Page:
There is an urgent need to address air pollution here. It is important to understand the unique blend of pollutants present in India versus countries like the United States. As students of science one needs to have a general idea about measurement techniques as well. As social justice advocates it is imperative to look at the alarming health effects to the citizens and what measures are being taken to counteract this.
Even though the capital of India, New Delhi, is considered to have the worst Air Quality Index (Ref.1), or AQI, Chennai, seemed to be worse than new Delhi in 2015.(Ref.2)
What is AQI? Basically it is an index that lets one know how polluted or safe the air quality is in a particular country. Depending on the industries and the culture of daily life prevalent in the country, there are several different pollutants present in the air. One usually calculates its concentration for a 24 hour period in 3 -4 hour intervals. The AQI ranges from 0- 500+ and the higher the value the more polluted is the air. Several countries use a color code to indicate the levels of different pollutants ranging from safe to highly polluted/dangerous.(Ref.3) In the US, we often hear about ozone levels and PM2.5 and PM10 along with a few chemicals like sulfur dioxide etc.(PM2.5 is particulate matter less than 2.5 microns in diameter and PM10 is particulate matter less than 10 microns in diameter. A grain of sand is 50-70 microns in diameter. A micron is one millionth of a meter.)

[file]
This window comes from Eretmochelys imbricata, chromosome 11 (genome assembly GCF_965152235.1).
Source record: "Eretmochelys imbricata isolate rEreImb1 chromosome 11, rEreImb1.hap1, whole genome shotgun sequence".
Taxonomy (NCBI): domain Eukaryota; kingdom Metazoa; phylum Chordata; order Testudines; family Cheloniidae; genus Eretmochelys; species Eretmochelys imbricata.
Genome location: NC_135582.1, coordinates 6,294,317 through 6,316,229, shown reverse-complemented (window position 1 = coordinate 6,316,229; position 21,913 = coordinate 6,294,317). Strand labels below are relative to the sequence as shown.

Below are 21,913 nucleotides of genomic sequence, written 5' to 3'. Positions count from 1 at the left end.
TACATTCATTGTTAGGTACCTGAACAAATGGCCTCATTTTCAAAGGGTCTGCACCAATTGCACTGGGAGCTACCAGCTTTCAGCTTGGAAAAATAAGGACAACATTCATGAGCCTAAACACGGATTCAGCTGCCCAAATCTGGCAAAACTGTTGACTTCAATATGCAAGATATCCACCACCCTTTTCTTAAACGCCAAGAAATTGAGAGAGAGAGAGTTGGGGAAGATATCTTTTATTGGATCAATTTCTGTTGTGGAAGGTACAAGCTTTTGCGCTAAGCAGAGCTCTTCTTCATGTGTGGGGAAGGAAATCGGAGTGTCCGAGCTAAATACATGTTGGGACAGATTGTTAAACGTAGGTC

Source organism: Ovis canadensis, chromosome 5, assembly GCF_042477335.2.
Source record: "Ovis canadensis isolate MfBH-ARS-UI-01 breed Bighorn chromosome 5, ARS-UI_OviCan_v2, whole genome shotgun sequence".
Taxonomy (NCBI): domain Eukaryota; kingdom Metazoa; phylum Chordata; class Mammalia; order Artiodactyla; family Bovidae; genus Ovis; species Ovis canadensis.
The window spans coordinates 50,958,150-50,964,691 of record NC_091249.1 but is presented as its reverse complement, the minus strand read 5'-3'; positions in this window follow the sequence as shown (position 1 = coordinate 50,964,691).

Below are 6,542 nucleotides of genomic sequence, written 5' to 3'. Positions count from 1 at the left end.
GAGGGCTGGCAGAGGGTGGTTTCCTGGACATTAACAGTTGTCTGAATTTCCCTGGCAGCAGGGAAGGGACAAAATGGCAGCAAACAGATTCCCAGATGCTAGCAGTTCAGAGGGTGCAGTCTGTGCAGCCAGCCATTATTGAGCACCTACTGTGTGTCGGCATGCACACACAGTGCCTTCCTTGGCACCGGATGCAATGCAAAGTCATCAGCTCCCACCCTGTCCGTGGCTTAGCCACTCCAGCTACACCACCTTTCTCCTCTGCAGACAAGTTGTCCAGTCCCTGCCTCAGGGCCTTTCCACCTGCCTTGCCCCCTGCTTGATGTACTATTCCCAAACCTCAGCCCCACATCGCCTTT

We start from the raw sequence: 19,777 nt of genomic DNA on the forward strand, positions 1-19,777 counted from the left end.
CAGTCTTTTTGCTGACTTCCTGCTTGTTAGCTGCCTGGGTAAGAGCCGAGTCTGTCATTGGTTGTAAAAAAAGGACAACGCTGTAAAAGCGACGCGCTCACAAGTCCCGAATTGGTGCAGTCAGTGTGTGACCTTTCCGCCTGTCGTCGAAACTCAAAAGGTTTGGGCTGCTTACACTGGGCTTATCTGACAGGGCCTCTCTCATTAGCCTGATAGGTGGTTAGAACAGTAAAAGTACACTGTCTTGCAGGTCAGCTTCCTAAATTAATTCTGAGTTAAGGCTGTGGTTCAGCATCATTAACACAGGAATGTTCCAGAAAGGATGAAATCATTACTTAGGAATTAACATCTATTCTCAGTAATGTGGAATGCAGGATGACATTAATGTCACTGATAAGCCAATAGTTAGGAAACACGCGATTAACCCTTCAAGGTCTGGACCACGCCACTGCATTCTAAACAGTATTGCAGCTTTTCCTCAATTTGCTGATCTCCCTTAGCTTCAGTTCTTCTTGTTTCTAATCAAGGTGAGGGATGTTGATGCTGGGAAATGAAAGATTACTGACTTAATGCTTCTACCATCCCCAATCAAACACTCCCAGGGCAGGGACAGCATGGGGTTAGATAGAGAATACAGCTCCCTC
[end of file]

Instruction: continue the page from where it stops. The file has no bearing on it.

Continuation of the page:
In India, apart from the above mentioned pollutants the presence of nitrogen dioxide, ammonia,lead, benzene, nickel, carbon monoxide, arsenic levels are calculated to measure AQI.(Ref.4)
Why does India have all these extra air pollutants? As a rapidly industrializing country, there is a lot of coal production that leads to incomplete combustion forming carbon black(particulate matter,soot), carbon monoxide as well as lead, arsenic and oxides of nitrogen and sulfur.(Ref.5) Ammonia is present in decaying garbage, excreta as well as in pesticides.(Ref.6) Benzene and other such aromatic hydrocarbons are present because there is indoor air pollution especially in rural households where biomass, which is plant waste matter,(Ref.7) is burned during cooking, along with incomplete combustion products like carbon, carbon monoxide.(Ref.8) Nickel is present also in fossil fuel emissions as well as in the cement industry.(Ref.9)As you can see, India poses unique problems because of very severe indoor and outdoor pollutants.